Roll Call reports today:
The West Virginia High Tech Consortium has provided more than $75,000 in free rent and administrative services to the Robert H. Mollohan Family Charitable Foundation, according to tax records, while receiving millions of dollars worth of earmarks from Rep. Alan Mollohan (D-W. Va.), who serves as the family foundation’s secretary.
Questions about Mollohan’s foundation are not new. Michael Forsythe of Bloomberg News reported on June 22, 2006:
Mollohan helped funnel at least $179 million in U.S. government contracts over the last six years to companies that gave to the West Virginia Democrat’s family-run charity, tax records and other documents show.
The money went to 21 companies and nonprofit groups that contributed $564,427 to the Robert H. Mollohan Family Charitable Foundation from 2002 to 2004 — almost half of the charity’s revenue, according to the documents. The congressman, an Appropriations Committee member whose finances are under federal investigation, is the secretary of the foundation, which is named for his father.
Controversy over the Mollohan Foundation is fallout from a broader set of allegations first made by NLPC in 2006 about Mollohan’s cozy relationship with earmark recipients that apparently has made him wealthy.
Following a nine-month investigation, NLPC filed a 500-page Complaint on February 28, 2006 with the U.S. Attorney for the District of Columbia detailing more than 250 misrepresentations and omissions on Mollohan’s disclosure reports, prompting an extensive probe by the FBI.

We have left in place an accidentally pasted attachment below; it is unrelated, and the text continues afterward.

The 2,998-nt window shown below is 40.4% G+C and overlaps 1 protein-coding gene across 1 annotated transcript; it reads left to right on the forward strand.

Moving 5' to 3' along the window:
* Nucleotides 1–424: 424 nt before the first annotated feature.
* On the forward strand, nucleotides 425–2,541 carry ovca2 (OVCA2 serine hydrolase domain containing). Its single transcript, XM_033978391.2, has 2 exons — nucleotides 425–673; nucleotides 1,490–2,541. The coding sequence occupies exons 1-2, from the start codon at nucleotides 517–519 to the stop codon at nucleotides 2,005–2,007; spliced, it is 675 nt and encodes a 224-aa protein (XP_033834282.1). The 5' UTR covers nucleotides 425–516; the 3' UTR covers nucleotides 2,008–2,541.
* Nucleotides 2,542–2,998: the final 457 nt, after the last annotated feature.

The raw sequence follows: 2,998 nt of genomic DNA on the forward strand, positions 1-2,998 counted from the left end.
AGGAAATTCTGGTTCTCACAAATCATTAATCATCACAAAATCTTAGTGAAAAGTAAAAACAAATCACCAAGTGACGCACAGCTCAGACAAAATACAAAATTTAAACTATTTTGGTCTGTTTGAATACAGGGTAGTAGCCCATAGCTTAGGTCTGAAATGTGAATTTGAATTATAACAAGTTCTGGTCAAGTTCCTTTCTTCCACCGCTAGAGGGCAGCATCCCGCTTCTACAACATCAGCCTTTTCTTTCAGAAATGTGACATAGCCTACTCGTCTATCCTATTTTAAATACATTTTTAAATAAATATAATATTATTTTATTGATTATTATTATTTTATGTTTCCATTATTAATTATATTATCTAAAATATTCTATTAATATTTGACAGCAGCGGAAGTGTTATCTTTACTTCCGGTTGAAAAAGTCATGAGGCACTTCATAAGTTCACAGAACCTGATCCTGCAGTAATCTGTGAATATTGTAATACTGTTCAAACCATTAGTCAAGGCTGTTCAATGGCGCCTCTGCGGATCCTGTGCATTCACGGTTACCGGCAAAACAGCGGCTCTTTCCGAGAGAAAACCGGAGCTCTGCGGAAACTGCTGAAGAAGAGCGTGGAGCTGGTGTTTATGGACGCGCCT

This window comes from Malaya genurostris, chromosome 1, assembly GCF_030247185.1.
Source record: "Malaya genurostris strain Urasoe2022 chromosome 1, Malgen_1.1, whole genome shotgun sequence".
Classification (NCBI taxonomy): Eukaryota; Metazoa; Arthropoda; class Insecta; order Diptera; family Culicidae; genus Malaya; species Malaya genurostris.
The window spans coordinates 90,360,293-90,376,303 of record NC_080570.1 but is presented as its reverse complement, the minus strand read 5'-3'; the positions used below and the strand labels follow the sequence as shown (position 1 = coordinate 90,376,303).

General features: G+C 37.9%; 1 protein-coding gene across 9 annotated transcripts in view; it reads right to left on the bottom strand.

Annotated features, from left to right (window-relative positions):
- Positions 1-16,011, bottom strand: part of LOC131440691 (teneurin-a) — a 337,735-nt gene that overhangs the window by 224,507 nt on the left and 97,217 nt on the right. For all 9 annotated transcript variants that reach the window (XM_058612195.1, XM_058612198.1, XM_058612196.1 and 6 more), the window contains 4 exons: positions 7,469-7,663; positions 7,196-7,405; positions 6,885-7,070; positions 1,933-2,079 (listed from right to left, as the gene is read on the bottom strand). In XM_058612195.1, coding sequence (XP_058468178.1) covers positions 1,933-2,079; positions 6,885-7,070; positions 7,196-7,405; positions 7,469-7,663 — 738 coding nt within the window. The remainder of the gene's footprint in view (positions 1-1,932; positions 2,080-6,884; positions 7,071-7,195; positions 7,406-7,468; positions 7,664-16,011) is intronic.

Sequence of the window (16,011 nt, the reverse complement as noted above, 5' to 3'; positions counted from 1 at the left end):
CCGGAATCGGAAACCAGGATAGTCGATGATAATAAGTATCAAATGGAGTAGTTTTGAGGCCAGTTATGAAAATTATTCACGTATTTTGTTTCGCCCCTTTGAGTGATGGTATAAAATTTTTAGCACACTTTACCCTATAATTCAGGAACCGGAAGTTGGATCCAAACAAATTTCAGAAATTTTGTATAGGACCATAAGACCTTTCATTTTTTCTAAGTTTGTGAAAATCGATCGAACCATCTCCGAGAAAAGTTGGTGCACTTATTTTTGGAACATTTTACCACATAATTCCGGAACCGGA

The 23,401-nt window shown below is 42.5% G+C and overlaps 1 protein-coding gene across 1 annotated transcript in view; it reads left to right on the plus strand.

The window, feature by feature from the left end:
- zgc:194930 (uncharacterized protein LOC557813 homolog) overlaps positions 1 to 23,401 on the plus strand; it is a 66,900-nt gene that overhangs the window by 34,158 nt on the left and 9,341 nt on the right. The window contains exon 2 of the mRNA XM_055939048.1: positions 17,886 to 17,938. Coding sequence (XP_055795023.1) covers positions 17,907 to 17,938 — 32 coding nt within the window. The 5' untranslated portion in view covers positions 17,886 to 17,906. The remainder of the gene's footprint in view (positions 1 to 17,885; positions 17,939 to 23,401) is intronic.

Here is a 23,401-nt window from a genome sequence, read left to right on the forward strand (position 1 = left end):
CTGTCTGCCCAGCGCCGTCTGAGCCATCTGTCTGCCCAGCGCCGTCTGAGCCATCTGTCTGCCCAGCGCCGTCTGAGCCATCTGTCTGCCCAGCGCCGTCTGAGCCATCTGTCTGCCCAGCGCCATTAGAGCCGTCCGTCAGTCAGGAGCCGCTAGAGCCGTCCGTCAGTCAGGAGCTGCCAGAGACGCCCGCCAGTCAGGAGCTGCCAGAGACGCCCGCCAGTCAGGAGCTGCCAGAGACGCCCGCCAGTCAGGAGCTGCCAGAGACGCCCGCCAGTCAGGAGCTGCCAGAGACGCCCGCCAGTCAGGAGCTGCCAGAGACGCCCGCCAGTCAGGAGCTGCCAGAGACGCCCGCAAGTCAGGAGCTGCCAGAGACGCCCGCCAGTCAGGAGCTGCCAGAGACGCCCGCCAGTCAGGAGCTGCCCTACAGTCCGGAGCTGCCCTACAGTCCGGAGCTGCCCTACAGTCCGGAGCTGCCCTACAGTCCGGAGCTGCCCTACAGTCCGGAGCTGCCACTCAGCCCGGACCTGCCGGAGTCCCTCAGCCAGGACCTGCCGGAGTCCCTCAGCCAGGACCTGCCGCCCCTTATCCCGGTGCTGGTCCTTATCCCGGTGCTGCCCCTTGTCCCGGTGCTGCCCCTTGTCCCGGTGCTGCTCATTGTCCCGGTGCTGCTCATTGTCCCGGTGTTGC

The Complaint was made public in a front-page Wall Street Journal story by John Wilke on April 7, 2006 titled “Appropriations, Local Ties And Now a Probe of a Legislator,” touching off a firestorm that resulted in Mollohan’s resignation from the House Ethics Committee on April 21.
Mollohan blamed NLPC:
…I have been subjected to a concerted, politically motivated attack on my ethics that has been fomented by an ultra-conservative organization in Washington.
As did House Speaker Nancy Pelosi:
The allegations against Congressman Mollohan originate from the National Legal and Policy Center, which engages in highly partisan attacks on Democrats.
The appearance that Mollohan had personally benefitted from earmarks that he arranged was reflected in the fact that he and his wife had more than $2 million in real estate investments with a former staffer, Laura Kuhns, and her husband. Kuhns ran a nonprofit, Vandalia Heritage Foundation, which had received more than $28 million in appropriations earmarks with Mollohan’s help from 2000 through 2005. She was also on the board of other nonprofit groups that had received over $100 million in earmarks of federal funds during the same period with Mollohan’s help.
Mollohan attempted to hide a dramatic increase in wealth. Every Financial Disclosure Report filed by Mollohan from 1996 through 2004 had major errors. Most of the errors had the effect of understating the value of his holdings – sometimes the assets he did not disclose exceeded the ones he did.
Mollohan’s 2000 disclosure report listed his income-producing assets as being worth from $179,012 to $562,000 with liabilities of $170,000 to $465,000. Among the liabilities was Visa credit card debt listed as $45,003 to $150,000.
Just four years later, Mollohan’s 2004 disclosure report showed him with assets worth $6,313,025 to $24,947,000 offset by liabilities in the $3,665,011 to $13,500,000 range. It also showed him owning an oceanfront beach house on Bald Head Island, N.C. that was valued at $1 million to $5 million. NLPC found that Mollohan was renting the beach house during the summer of 2005 for $11,975 a week.
On March 17, 2007, The Dominion Post of Morgantown, West Virginia reported that Mollohan was the target of grand jury investigation. Since that time, Mollohan has not been indicted, nor has he announced that he has been notified that he is no longer the target of the investigation.